Hong Kong-based Zotac is known for making some of the most desirable compact computers on the market, and at Computex it reaffirmed its commitment to diminutive desktops. But it also launched its biggest PCs ever, with its new MEK brand.
Here are the details, plus four more mini PCs I saw at their booth on Tuesday.
Zotak MEK: Little tower PCs
The first Zotac PC on this list is actually relatively large. The MEK is a Mini-ITX designed tower PC (it can only stand up and can’t be laid flat) and it comes packing some impressive internals. The model on display at Computex came equipped with Intel’s latest quad-core Core i7-7700 alongside one of Zotac’s own tiny GTX 1080 Mini graphics cards. There’ll be NVMe-based SSDs, two DDR4 RAM slots and a tiny 450W SFX-form-factor PSU. They come in both white and black, and the LED strips will be customisable come launch. Expect to see these before Christmas.
Zotac ZBox MA551: A Ryzen-powered multimedia box
The MA551 certainly isn’t the most exciting looking PC Zotac’s built, and it’s also quite a lot larger than its previous efforts. However, this living room PC comes with an as-yet undecided mid-range AMD Ryzen CPU, two DDR4 memory slots for up to 32GB of RAM, six USB 3.0 ports and a front-mounted card reader. If you fancy an Intel machine instead, the MI553 is identical but has kit from the Blue Team instead.
Zotac ZBox PI225: A PC the size of a battery pack
This is Zotac’s smallest PC yet. It’s a tiny thing powered by Intel’s latest N3350 “Apollo Lake” Atom processor. You It’s powered over microUSB and can connect to a 4K display via one of its two USB-C connectors. It’s just 10 x 6 x 8cm in size, so be careful not to lose it down the back of your sofa.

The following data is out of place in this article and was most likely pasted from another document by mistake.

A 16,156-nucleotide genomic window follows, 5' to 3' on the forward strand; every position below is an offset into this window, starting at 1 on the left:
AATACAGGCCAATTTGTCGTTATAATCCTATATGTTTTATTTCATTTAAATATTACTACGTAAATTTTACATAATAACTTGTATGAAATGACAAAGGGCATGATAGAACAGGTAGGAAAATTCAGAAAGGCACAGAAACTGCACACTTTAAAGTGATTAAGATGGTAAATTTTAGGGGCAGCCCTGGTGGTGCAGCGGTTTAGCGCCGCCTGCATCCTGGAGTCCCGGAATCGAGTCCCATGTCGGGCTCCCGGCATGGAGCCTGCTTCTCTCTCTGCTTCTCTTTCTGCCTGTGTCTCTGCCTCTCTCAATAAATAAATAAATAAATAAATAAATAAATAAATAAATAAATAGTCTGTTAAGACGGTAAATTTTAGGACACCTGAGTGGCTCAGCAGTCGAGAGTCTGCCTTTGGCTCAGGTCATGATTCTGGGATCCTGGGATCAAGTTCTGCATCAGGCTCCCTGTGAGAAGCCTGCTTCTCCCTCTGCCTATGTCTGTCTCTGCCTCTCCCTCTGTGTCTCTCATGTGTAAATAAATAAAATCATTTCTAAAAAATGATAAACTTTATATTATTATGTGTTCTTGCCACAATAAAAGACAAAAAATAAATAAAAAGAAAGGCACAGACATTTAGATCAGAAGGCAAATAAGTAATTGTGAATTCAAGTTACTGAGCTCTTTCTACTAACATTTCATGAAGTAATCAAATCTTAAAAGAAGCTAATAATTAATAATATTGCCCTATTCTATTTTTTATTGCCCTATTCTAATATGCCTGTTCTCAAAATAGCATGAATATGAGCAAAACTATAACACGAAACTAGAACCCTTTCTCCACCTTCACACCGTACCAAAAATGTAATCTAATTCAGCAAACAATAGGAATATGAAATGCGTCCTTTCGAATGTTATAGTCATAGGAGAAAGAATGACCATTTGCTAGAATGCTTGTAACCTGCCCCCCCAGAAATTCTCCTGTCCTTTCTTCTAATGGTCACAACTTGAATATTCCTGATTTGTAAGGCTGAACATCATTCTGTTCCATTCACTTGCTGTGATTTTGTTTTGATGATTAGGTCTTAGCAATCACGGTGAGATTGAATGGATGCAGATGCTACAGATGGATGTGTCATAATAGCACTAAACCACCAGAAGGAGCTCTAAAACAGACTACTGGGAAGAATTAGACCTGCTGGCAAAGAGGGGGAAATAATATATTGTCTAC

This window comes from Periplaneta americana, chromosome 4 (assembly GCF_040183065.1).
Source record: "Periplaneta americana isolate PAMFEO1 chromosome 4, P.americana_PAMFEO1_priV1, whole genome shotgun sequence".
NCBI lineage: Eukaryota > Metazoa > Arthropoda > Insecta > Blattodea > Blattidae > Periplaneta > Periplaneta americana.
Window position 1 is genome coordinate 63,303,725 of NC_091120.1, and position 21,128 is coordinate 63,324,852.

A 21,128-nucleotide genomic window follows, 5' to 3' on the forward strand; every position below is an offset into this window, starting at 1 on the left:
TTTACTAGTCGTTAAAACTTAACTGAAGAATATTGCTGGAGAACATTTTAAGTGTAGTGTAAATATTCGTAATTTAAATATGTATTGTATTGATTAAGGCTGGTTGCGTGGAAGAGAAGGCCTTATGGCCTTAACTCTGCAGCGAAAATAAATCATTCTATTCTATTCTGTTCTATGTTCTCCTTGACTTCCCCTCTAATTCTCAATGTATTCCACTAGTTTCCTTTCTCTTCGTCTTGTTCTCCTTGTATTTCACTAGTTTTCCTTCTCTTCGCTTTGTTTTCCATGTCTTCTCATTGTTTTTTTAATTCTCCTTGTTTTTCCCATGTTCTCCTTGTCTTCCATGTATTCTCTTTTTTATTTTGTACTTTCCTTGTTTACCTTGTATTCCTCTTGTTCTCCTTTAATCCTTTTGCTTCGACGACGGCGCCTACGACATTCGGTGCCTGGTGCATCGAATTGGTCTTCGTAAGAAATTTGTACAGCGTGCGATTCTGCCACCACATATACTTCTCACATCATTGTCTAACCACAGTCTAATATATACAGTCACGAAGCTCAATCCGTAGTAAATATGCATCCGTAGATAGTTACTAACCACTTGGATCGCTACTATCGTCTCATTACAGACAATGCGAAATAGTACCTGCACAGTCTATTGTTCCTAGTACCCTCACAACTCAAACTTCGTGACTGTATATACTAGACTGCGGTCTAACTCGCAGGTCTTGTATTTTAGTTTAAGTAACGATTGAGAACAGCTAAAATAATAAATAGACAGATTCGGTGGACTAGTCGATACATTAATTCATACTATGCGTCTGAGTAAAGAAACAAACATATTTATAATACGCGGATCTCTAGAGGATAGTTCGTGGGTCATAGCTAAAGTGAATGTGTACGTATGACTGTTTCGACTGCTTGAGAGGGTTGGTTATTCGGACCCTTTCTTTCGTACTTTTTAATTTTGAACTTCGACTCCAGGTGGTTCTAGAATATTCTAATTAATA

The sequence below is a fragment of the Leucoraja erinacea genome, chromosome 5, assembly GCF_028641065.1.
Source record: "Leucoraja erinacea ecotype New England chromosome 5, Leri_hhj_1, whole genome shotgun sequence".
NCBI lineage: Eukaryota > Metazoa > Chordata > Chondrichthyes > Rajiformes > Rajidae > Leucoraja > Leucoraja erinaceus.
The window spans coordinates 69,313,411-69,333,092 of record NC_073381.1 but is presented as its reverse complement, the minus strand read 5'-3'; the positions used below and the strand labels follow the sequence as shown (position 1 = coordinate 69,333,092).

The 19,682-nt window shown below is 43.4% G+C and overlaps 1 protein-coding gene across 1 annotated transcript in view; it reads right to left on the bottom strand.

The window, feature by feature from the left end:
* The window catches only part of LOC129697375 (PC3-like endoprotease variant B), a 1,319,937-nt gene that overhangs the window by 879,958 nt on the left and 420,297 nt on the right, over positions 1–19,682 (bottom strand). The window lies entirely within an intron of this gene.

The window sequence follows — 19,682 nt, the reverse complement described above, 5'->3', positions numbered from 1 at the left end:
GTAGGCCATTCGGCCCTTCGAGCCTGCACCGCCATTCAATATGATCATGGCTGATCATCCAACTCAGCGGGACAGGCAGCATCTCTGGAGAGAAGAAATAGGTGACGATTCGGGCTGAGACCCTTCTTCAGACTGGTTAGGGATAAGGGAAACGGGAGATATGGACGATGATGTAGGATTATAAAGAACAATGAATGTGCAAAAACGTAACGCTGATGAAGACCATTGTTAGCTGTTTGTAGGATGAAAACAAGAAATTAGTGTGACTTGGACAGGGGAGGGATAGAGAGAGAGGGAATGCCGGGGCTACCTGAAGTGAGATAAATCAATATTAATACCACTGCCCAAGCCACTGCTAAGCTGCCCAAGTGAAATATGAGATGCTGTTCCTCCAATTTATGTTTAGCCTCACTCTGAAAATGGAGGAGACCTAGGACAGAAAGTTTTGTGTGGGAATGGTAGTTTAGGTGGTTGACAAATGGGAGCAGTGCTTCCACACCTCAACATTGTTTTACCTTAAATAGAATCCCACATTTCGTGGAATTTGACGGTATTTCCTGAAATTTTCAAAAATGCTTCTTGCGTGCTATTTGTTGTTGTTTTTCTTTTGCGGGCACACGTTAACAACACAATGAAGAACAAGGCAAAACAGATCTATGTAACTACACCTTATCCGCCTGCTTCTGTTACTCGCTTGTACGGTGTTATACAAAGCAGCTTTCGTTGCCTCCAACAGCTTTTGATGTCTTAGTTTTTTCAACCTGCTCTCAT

Zotac Zbox Magnus EN1050: eSports mini PC
Zotac launched its GTX 1060-powered EN1060 at least year’s Computex, and now the company is bringing the price down with one that comes with a cheaper, less powerful GTX 1050 on board instead. Zotac is trying to get the price into the region of £600, although whether that’s possible remains to be seen.
Zotac Zbox Magnus ER1060 Gaming: A big mini gaming PC
Zotac has modified its higher-end Zbox machines, getting rid of the more expensive MXM-based graphics chips and instead using their own tiny graphics cards connected via a more standard PCIe connector, as you’d find in a regular PC.
From the outside it makes no difference and you can’t really see evidence of the PCIe graphics chip unless you look around the back for the video out ports. The older models were liquid cooled, but with the switch to PCIe, there’s a single fan instead.
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